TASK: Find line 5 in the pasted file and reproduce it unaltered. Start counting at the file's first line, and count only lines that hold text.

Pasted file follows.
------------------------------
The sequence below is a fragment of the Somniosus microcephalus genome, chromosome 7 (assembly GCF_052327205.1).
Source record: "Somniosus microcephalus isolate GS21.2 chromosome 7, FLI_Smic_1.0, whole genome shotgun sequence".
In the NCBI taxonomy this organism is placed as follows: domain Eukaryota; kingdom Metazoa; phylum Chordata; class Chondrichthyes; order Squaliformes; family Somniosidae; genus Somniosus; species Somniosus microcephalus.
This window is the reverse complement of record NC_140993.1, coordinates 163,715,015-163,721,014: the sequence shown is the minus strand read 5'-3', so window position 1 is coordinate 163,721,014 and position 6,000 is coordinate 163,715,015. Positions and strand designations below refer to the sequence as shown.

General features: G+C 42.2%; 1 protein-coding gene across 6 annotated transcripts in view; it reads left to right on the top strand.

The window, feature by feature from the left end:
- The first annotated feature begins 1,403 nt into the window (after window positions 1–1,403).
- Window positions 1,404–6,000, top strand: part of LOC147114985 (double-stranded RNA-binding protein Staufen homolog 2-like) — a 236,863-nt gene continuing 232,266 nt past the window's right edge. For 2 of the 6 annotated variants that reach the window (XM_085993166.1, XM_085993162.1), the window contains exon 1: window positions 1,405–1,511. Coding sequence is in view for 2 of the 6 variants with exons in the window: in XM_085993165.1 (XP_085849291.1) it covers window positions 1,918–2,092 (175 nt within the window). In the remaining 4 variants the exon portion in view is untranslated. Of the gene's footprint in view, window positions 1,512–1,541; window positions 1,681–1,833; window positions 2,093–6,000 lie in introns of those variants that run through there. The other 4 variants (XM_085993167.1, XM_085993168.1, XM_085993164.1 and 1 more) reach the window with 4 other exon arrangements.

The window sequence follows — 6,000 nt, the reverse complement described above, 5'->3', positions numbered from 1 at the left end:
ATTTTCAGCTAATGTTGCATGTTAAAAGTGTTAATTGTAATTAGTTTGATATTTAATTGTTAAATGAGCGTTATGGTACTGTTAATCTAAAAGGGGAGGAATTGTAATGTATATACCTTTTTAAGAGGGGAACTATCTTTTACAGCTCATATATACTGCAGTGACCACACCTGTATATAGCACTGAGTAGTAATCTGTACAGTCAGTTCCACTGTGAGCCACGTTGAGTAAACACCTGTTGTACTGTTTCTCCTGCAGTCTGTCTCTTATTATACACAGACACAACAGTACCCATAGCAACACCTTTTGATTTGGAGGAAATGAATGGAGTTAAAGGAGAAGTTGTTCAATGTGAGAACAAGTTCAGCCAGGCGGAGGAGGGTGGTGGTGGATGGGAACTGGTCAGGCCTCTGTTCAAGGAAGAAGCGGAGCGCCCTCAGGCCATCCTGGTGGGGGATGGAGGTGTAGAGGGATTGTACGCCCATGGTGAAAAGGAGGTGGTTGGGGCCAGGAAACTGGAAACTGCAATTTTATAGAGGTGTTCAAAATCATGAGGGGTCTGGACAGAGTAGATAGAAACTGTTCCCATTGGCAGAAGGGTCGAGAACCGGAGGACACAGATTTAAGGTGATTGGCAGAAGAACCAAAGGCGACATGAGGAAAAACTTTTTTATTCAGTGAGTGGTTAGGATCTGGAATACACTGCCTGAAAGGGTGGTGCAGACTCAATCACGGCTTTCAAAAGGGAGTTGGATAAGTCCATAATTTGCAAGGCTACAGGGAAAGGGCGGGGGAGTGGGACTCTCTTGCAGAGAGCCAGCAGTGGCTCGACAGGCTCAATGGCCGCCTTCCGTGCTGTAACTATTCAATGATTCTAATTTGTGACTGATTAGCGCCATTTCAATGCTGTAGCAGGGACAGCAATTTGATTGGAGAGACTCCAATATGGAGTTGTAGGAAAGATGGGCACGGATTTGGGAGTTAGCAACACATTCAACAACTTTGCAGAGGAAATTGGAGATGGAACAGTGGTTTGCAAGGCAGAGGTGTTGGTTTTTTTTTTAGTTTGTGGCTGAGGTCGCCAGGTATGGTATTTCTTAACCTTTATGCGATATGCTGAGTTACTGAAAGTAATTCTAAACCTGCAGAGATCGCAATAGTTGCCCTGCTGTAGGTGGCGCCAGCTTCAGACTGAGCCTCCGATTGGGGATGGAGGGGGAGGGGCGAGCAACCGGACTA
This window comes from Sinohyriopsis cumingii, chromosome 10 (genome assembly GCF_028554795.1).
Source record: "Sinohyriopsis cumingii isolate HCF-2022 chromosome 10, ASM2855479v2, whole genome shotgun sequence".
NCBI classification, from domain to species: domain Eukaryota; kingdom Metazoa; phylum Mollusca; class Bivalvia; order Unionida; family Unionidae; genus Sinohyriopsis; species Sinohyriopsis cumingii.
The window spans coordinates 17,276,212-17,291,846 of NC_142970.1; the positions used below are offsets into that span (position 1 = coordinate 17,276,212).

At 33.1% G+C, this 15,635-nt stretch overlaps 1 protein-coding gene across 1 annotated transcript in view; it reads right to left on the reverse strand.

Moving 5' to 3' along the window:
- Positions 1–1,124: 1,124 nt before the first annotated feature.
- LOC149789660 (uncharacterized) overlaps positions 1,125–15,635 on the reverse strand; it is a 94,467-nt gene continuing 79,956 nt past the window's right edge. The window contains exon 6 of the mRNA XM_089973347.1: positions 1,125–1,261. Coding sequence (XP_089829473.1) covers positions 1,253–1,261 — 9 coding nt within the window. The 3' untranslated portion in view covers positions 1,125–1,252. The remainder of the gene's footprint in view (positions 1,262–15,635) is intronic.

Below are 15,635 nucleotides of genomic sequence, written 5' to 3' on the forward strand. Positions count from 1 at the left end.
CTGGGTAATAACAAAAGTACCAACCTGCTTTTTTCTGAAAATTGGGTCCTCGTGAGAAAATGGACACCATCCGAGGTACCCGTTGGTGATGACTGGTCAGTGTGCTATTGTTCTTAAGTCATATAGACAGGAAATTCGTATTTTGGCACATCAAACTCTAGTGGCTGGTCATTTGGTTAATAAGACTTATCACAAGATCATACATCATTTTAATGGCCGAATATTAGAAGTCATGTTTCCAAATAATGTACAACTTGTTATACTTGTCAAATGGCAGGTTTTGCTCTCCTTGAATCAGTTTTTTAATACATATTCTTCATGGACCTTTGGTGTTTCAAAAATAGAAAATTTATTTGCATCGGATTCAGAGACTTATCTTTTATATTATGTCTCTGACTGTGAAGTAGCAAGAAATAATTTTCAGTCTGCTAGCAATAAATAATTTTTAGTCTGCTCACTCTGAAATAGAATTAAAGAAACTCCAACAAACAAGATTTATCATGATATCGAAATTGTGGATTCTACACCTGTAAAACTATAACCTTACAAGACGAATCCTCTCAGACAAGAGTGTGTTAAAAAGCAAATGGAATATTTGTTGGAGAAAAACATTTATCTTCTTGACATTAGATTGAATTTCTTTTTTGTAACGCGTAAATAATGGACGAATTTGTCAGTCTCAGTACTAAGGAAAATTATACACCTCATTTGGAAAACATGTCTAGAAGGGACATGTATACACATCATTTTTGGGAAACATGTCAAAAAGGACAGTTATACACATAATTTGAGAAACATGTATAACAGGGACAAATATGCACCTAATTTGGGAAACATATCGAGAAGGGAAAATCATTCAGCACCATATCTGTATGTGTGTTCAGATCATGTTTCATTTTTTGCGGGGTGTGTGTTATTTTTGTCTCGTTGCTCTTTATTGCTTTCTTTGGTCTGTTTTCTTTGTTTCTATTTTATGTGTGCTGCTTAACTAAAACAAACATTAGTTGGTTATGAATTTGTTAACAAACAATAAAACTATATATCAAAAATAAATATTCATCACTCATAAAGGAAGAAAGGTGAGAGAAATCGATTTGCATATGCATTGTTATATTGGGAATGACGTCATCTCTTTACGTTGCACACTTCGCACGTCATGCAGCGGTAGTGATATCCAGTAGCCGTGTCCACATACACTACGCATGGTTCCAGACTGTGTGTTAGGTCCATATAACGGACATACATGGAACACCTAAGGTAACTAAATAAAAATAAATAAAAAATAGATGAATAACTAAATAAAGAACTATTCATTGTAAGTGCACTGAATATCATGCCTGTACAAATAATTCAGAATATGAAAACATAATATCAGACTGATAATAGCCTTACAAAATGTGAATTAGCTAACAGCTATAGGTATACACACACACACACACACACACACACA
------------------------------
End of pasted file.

General features: G+C 42.2%; 1 protein-coding gene across 6 annotated transcripts in view; it reads left to right on the top strand.